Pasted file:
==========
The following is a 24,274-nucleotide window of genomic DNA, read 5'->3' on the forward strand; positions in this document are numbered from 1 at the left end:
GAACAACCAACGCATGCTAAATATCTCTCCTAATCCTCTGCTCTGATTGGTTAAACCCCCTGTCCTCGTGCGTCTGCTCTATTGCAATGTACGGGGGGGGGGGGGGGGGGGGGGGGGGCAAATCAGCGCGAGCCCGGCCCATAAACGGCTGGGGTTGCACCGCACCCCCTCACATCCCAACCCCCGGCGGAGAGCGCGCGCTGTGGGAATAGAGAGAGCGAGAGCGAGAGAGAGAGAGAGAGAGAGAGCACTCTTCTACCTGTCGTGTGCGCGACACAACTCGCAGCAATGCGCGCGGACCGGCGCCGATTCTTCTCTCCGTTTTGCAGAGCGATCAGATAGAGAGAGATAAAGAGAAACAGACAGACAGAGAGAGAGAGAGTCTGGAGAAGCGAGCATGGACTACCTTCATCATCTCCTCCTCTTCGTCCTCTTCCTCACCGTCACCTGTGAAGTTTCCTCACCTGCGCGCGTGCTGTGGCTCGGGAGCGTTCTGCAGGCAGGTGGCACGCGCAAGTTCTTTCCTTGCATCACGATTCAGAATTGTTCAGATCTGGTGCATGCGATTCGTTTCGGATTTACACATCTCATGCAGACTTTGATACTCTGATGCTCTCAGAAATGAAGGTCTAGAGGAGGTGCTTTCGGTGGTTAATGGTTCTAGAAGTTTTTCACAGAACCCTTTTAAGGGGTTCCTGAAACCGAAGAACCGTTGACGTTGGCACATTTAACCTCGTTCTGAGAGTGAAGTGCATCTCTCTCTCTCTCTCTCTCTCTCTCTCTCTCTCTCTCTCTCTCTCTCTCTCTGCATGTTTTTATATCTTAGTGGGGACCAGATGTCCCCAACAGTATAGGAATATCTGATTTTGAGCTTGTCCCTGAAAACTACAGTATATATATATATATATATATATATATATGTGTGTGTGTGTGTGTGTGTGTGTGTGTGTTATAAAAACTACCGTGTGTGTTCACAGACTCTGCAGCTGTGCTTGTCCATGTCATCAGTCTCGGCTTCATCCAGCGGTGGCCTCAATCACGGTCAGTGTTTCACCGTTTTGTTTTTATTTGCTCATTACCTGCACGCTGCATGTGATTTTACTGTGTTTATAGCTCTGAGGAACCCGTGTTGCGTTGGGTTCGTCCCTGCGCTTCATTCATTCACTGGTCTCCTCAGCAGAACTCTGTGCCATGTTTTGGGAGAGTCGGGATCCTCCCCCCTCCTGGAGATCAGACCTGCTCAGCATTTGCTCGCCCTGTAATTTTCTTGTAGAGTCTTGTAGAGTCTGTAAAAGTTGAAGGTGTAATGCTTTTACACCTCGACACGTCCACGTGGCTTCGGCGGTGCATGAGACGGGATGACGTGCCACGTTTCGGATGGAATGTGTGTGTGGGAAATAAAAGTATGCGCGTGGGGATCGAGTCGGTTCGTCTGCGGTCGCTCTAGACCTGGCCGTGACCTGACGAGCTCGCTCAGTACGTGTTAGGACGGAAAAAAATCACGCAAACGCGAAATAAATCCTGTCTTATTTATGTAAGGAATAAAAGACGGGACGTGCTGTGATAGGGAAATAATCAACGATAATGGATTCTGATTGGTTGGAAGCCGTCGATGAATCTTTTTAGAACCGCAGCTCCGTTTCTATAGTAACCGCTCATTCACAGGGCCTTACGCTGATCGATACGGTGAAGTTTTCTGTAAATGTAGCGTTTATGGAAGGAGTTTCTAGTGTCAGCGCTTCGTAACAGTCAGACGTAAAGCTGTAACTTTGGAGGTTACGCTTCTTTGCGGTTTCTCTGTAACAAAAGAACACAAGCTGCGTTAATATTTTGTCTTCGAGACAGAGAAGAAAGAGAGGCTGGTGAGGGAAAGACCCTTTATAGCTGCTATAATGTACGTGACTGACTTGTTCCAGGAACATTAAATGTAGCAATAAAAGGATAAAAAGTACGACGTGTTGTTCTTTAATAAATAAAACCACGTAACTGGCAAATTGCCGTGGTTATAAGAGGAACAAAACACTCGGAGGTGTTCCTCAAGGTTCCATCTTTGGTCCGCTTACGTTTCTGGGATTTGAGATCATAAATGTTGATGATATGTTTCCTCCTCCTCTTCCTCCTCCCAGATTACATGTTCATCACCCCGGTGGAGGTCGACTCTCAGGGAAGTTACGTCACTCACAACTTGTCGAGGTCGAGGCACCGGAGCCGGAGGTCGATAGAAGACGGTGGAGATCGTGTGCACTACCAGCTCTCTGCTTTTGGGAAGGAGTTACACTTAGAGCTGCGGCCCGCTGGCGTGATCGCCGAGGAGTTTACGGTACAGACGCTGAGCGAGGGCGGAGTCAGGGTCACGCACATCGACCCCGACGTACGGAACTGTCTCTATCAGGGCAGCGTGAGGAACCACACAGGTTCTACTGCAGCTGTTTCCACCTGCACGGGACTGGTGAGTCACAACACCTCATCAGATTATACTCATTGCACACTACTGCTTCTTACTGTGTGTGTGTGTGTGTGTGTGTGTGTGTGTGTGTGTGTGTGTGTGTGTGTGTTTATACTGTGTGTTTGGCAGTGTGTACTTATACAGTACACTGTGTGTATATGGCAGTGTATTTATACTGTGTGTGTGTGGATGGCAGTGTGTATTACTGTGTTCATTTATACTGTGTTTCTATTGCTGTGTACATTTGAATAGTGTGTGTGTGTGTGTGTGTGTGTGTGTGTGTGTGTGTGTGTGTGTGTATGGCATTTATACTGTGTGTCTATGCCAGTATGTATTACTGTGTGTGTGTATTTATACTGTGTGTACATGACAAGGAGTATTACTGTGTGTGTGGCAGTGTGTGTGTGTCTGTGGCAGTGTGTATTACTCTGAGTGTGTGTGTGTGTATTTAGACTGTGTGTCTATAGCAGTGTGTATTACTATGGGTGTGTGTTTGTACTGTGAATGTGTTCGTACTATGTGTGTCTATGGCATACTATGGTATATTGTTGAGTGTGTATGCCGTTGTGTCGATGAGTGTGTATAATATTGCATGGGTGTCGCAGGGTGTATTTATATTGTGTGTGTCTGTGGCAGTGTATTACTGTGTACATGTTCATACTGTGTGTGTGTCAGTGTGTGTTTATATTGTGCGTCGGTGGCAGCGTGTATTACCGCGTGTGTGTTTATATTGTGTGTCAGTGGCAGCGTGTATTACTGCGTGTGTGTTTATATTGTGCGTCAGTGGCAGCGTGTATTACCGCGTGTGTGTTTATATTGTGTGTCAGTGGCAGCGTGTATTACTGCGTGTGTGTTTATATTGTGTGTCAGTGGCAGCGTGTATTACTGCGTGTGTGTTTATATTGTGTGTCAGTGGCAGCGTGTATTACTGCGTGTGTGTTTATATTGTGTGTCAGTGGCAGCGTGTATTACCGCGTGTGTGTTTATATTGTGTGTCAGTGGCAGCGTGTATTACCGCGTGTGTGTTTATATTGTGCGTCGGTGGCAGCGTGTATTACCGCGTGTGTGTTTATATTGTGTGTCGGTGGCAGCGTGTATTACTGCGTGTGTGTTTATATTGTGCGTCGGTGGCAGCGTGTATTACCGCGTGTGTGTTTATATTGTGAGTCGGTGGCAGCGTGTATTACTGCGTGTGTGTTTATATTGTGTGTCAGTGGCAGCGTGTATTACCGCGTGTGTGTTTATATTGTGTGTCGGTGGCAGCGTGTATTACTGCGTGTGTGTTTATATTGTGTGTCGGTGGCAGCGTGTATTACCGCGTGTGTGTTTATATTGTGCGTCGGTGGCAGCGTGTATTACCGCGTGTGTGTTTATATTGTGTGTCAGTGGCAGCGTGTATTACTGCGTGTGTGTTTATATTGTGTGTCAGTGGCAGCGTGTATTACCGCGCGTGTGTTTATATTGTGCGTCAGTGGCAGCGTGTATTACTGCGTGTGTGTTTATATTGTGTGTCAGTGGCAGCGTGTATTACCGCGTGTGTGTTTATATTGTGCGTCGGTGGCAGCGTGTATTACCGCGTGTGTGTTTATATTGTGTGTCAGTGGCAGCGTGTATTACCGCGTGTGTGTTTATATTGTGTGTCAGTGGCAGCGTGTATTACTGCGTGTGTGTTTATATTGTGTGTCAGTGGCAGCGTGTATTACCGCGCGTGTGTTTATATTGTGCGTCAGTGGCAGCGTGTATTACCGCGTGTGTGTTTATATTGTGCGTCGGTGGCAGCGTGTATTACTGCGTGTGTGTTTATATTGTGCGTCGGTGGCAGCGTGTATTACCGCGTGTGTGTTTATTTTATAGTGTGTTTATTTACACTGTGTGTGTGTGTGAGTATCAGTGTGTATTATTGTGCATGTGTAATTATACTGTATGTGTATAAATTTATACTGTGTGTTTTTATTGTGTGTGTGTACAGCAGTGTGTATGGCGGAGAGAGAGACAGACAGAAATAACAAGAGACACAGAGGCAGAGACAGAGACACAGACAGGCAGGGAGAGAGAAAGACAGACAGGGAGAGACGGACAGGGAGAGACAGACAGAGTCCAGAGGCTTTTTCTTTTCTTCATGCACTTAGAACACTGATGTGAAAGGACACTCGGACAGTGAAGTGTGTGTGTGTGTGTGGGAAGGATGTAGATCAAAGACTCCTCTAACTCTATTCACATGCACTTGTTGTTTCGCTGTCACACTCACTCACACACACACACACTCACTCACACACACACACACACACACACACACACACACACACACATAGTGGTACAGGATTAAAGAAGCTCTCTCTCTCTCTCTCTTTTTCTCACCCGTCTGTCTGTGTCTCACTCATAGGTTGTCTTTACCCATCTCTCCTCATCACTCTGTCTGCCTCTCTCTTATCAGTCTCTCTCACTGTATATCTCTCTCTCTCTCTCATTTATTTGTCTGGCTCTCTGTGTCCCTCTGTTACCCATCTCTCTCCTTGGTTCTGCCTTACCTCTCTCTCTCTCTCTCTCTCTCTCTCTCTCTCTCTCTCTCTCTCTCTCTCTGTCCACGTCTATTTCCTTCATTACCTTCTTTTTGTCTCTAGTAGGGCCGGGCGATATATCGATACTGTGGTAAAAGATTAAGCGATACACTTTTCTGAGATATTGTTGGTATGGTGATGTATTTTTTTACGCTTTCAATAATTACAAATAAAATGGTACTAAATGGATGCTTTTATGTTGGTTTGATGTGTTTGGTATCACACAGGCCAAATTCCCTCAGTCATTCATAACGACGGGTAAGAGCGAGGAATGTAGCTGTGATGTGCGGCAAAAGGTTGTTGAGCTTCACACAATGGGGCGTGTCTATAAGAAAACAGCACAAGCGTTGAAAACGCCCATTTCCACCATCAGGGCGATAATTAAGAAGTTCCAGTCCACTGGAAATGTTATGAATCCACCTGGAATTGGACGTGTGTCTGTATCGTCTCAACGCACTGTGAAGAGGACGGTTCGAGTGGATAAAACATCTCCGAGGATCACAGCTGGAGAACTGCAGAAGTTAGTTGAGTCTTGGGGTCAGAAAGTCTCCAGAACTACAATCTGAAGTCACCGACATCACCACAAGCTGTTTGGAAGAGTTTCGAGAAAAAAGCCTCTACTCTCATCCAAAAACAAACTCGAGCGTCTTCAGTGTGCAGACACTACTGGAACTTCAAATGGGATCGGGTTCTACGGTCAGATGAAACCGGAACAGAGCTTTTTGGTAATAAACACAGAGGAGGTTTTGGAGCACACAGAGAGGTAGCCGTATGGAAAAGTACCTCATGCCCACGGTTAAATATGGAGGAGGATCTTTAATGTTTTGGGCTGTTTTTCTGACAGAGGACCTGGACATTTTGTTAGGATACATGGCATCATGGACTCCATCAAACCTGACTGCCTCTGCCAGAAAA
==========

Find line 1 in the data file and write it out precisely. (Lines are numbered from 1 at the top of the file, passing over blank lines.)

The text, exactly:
The following is a 24,274-nucleotide window of genomic DNA, read 5'->3' on the forward strand; positions in this document are numbered from 1 at the left end: